I woke to the alarm, and fell asleep again. It was a delicious extra four minutes of surrender, followed by the stern advisement from somewhere watchful in my consciousness that the alarm had actually gone off, enough to wake me. The world beyond the patio window is not-quite-blanketed in white. Yesterday’s evening snowfall is still with us. The parking lot is smooth, white, and icy. Checking the weather report and the public transit schedule confirms my choice to work from home is a good call.

My first peek at the new day.

My first peek at the new day.

My morning suddenly shifts, slows down, and my priorities adjust, as I wake up more. I’m working from home today. I gain 2.5 hours back in my day (usually spent commuting) and prevent the loss of 2.5 additional hours I’d have lost to the inclement weather (last night’s commute home was 2.5 hours, itself, instead of the usual 1.25 hours). I’m not even bitching – the walk through the snowy night was lovely, and the commuters on the light rail were fairly merry in spite of circumstances.

A hazy skyline on a snowy night.

A hazy skyline on a snowy night.

I smile in the darkness. I opened the patio blinds first thing to gaze out across the snowy meadow. The only light in the room now is the glow of the laptop monitor; I have not yet turned on any lights, even making my coffee in the dim twilight of a pre-dawn snowy morning. This moment is mine. Well…mine, and of course, yours, and even that of the raccoon who visited during the night, to check for treats left behind by the squirrel and the birds.

We are each having our own experience. Perspective matters.

We are each having our own experience. Perspective matters.

I sip my coffee thinking about the weather. I let my mind wander to “snow days” of childhood. We rarely stayed entirely home from school, but often school would start later. I lived in a different region. It snowed more often, and there was more, deeper (also dryer, fluffier) snow; people are more prepared for snow there, too, and this makes a difference to how well they cope, and how serious it seems. Here, in this community, even a small amount of snow causes real panic. The snow here is sticky, wetter, icy. The tendency toward warmer winter temperatures, generally, often results in brief warming sufficient to melt some snow, then refreezing everything as the temperature drops again (often with both changes happening during the same night). The result? We wake to a world glazed in ice. I have seen this entire city coated with an icy shine, every surface, every blade of grass, every branch, every lingering blossom. I have heard the somewhat bizarre and musical crackling and crinkling as every icy surface begins to fracture with the slightest breeze. It is a wonderland… a rather dangerous wonderland, actually, and people who live here often just call out from work rather than deal with risking their cars or their safety, and schools basically shut down if there is a flake falling. Last night, the train was crammed with commuters who, in frustration or impatience, or fear, parked their cars in the city somewhere along their commute and finished their trip home on public transportation.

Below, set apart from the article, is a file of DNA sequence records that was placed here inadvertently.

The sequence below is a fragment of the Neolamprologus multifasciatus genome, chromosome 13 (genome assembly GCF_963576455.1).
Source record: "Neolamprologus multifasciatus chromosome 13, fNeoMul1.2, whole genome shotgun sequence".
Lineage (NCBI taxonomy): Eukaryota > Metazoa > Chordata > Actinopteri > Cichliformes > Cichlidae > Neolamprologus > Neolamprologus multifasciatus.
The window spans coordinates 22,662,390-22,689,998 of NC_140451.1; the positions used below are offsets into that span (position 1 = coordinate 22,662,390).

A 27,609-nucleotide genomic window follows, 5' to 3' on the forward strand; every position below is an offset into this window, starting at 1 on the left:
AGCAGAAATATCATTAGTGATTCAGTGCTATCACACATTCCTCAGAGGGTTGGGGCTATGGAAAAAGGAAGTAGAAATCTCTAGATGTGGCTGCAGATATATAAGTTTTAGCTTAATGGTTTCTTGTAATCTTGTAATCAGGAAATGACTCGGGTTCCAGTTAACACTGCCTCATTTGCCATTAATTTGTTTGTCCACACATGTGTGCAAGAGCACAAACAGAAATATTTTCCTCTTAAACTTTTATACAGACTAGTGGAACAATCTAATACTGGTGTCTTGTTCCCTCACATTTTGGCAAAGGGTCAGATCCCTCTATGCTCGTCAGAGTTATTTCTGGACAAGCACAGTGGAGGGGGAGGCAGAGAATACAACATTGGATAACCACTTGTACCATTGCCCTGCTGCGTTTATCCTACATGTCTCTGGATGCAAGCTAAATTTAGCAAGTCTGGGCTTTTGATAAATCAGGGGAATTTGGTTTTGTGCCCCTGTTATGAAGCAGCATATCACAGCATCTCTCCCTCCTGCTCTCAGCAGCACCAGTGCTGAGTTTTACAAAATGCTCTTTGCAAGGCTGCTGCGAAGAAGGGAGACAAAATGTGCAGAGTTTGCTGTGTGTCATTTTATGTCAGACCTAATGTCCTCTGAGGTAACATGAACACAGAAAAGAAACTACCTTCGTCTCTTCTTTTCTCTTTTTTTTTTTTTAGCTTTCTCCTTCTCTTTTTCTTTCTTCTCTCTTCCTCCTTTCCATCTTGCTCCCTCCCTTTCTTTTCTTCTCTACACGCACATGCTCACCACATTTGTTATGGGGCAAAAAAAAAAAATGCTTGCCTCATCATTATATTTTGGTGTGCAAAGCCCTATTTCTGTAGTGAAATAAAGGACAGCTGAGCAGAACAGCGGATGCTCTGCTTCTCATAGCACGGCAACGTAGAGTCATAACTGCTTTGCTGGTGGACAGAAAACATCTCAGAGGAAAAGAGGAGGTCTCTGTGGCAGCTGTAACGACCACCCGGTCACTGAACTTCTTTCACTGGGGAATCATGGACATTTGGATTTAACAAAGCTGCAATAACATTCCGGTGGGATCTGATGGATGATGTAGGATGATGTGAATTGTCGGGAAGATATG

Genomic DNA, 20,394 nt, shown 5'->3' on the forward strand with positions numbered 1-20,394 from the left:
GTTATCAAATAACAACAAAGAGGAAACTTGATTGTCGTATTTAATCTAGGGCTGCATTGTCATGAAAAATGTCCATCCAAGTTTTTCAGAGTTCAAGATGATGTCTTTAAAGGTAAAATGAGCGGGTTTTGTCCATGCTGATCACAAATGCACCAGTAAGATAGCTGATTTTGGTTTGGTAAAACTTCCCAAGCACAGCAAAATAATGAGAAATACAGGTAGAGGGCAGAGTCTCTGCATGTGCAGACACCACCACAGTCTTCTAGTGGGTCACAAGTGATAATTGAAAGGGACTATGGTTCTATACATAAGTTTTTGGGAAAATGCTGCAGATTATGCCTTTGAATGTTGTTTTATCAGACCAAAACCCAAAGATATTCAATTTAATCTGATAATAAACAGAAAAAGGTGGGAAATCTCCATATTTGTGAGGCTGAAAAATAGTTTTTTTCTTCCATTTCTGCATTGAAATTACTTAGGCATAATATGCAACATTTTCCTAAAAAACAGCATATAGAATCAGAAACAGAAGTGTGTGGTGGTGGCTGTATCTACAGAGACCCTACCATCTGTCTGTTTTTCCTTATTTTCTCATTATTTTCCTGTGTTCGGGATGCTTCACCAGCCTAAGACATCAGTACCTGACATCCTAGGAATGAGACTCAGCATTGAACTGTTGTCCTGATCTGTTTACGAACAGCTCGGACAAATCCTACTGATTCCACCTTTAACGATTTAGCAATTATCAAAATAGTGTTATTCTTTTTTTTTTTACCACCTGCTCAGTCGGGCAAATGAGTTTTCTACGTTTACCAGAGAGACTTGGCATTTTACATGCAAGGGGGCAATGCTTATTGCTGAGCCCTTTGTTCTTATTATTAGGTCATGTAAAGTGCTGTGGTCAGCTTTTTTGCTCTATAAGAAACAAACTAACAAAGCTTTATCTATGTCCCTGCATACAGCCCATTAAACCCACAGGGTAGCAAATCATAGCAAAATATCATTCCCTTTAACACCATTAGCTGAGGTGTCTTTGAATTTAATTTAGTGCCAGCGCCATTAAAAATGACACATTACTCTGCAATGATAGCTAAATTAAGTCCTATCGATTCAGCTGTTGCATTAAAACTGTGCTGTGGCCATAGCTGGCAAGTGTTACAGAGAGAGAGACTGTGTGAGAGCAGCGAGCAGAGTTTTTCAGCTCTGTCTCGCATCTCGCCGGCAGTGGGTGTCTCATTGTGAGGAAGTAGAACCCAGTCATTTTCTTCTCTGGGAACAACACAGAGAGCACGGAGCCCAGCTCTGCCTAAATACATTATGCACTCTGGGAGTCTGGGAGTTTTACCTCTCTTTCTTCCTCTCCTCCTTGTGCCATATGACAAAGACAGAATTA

I generally just go about my business regardless. I dress for the weather. I make my way with great care. I put on Yak Tracks, bundle up in my cold weather gear, even wear a winter base layer under my work clothes. This morning, I will work from home… Unless it starts raining, and the snow melts away before my eyes (which could, has, and does happen in this region), in which case I’ll quickly dress and head to the office. I make a point of extending my awareness to include compassion and sympathy for workers who don’t have that option, who will either lose a day’s wages, or have to make their way across the ice, through the traffic, to jobs that will be seriously inconvenienced by the call outs of coworkers. We don’t all have the same choices available to us. We don’t all make the same choices when we do. We are each having our own experience.

It’s about that time… if I were going to the office, I’d be pulling on my boots right now. Wrapping my scarf around my neck. Pulling on my hat, my gloves, and grabbing my hiking staff. Instead, I make a second coffee – it’s still more than an hour before I get started for the day. It’s early yet for squirrels or birds, and I check the feeders, refilling them before visitors of the furred or feathered sort arrive. It’s a snowy day, a tougher one for foraging I expect. I add walnut halves, pecan pieces, and pine nuts to the usual corn kernel-sunflower-peanut mix I put out for the squirrel. The winter suet feeder has a seeded block for winter birds looking for seeds, and another block with meal worms and such for birds looking for something different. The winter seed bell is all black sunflower seeds. The blue jays and red-wing blackbirds aren’t so picky, but many of the small birds seem very particular. I enjoy being a good hostess. 🙂 I set up for the day facing the patio.

Today? It’s a snow day. 🙂 Today is a good day to make the ordinary quite extraordinary. Today is a good day to enjoy the moment I’ve got. I think about winter weather and childhood snow days. I recall being told to bundle up, and to be careful out there. I sip my coffee and wonder how I can bring that same quality of consideration and care to all my relationships – and to the world.